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‘He’s gonna be great’: Tyler Rogers is making Giants hitters commiserate

SCOTTSDALE, Ariz. — Tyler Rogers’ first taste of the majors left a nasty taste in opponents’ mouths. The submariner, throwing at a scraping-his-knuckles angle that hasn’t been seen in years, was baffling, holding hitters to 12 hits and three walks in 17 2/3 innings, posting a 1.02 ERA.

In his quest to establish himself as no fluke, he’s making his own teammates look just as silly.

With the eternal caveat that live batting practice under the Arizona sun means next to nothing, Rogers was dominant Thursday. Contact — even marginal — was rare, as hitters from both sides in Jaylin Davis, Austin Slater, Chris Shaw and Rob Brantly took hacks against the righty.

Brantly, competing for the backup-catcher job, was particularly confounded. The lefty hitter made faces throughout his “at-bats,” and upon merely fouling a pitch off he proclaimed, “Progress!”

“I don’t think anybody got a good look even,” the 30-year-old journeyman told KNBR from Scottsdale Stadium. “He throws like that, he’s gonna be great. He seems really talented, it’s obviously impressive.”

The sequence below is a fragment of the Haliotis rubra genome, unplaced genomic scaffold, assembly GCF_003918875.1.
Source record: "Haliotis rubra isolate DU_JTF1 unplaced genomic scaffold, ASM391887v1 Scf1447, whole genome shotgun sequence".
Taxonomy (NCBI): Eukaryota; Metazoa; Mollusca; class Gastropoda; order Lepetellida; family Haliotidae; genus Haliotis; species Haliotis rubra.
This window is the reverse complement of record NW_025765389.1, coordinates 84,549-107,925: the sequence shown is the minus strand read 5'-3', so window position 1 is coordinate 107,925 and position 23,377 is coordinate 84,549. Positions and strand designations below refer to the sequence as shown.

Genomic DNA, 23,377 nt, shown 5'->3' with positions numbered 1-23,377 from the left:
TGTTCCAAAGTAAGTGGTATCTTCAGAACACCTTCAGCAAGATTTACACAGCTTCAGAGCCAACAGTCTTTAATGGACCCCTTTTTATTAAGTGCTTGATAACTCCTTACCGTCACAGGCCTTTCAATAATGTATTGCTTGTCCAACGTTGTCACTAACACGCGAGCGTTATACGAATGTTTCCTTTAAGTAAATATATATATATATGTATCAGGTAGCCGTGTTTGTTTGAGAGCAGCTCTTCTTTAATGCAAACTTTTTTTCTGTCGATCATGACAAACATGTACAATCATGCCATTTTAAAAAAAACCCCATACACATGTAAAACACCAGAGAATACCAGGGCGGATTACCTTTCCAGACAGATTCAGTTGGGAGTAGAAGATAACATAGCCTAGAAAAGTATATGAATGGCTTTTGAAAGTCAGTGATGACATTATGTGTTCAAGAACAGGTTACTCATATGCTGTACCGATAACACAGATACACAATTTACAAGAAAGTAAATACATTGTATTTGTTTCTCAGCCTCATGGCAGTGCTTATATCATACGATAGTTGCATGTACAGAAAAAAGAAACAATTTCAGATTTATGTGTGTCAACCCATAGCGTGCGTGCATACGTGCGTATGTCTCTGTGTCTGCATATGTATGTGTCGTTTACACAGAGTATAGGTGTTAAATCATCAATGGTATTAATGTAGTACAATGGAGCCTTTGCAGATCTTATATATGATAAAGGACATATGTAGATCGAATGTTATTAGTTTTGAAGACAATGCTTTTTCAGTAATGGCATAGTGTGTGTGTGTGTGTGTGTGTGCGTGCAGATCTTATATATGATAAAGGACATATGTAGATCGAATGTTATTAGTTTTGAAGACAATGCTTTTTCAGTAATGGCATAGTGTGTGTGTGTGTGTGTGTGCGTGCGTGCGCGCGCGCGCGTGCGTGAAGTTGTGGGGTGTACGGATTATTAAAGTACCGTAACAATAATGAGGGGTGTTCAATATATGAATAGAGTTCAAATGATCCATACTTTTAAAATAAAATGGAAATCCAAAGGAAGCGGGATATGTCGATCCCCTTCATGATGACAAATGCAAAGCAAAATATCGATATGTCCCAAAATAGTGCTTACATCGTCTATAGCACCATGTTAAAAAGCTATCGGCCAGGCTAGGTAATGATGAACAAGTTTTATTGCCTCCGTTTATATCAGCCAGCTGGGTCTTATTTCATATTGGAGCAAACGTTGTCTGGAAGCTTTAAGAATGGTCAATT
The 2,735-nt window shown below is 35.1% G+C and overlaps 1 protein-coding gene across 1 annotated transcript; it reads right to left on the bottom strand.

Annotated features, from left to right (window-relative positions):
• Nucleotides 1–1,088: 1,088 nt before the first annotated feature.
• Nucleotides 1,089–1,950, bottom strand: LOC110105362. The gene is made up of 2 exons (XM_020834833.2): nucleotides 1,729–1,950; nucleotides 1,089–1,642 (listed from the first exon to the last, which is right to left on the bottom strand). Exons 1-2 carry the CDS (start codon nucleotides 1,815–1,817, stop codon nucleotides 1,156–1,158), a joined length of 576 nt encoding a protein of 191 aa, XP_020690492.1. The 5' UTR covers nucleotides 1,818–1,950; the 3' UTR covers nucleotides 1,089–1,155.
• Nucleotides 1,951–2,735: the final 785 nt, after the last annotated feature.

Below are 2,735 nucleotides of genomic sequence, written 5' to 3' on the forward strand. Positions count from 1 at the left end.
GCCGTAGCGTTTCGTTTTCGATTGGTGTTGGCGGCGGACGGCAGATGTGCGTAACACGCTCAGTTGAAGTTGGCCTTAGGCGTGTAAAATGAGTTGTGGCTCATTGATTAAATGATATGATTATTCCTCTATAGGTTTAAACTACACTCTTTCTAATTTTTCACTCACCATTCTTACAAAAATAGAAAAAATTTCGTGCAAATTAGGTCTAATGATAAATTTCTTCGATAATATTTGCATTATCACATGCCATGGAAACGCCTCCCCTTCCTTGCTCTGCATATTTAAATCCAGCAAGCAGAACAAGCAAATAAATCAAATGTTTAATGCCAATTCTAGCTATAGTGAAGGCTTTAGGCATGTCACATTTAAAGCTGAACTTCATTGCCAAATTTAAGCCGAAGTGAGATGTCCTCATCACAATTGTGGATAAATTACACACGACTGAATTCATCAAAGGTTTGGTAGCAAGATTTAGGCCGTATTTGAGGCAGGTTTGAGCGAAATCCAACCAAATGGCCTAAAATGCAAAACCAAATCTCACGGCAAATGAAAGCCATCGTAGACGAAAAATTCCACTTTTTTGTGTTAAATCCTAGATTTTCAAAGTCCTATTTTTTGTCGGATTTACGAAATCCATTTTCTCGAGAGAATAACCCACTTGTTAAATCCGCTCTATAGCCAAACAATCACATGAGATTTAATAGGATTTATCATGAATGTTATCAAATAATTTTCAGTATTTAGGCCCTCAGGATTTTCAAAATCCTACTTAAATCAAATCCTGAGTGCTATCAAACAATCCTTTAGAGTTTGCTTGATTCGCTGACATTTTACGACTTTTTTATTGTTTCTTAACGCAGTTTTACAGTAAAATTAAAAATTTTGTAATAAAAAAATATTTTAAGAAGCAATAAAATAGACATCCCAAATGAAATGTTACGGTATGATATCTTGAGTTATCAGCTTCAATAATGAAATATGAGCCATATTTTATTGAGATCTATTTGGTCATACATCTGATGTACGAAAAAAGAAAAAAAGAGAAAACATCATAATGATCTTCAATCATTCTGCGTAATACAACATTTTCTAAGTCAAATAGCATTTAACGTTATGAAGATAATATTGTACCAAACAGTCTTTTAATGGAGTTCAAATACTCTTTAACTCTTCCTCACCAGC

Earlier in camp, Gabe Kapler compared Rogers to Chad Bradford, also an underhander who had a lot of success from an angle so foreign to major league players. In today’s game, Rogers may be one of a kind, his low-80s fastball/sinker (which hit Shaw, leaving a welt on his upper back below his right shoulder) serving as his heat and a low-70s slider that Brantly could not get over.

“I almost swung and hit the cage with my bat on the first slider,” said Brantly, who vented over Rogers with Shaw. “I told [Shaw] he was a different kind of drop-down pitcher. His baseball doesn’t spin sideways or have that run. It’s more of a hard sink because it tumbles. He’s under it completely. And then he throws that frisbee almost from the same slot.”

The biggest question for the 29-year-old Rogers, somehow in his first major league camp, is whether opponents will still be confused after seeing him a few times. According to Brantly, who struggled throughout the BP, the tumble on the ball makes him so different that hitters will struggle “regardless if you’ve seen him before.”

Yet another different look for a team that very much likes different. Between Johnny Cueto’s quick pitch, Sean Hjelle’s 6-foot-11 stature and Rogers’ whiffle ball, the Giants could lead the league in uniqueness.

“Pitching is kind of the art of upsetting timing and rhythms and your natural vision,” Kapler said.


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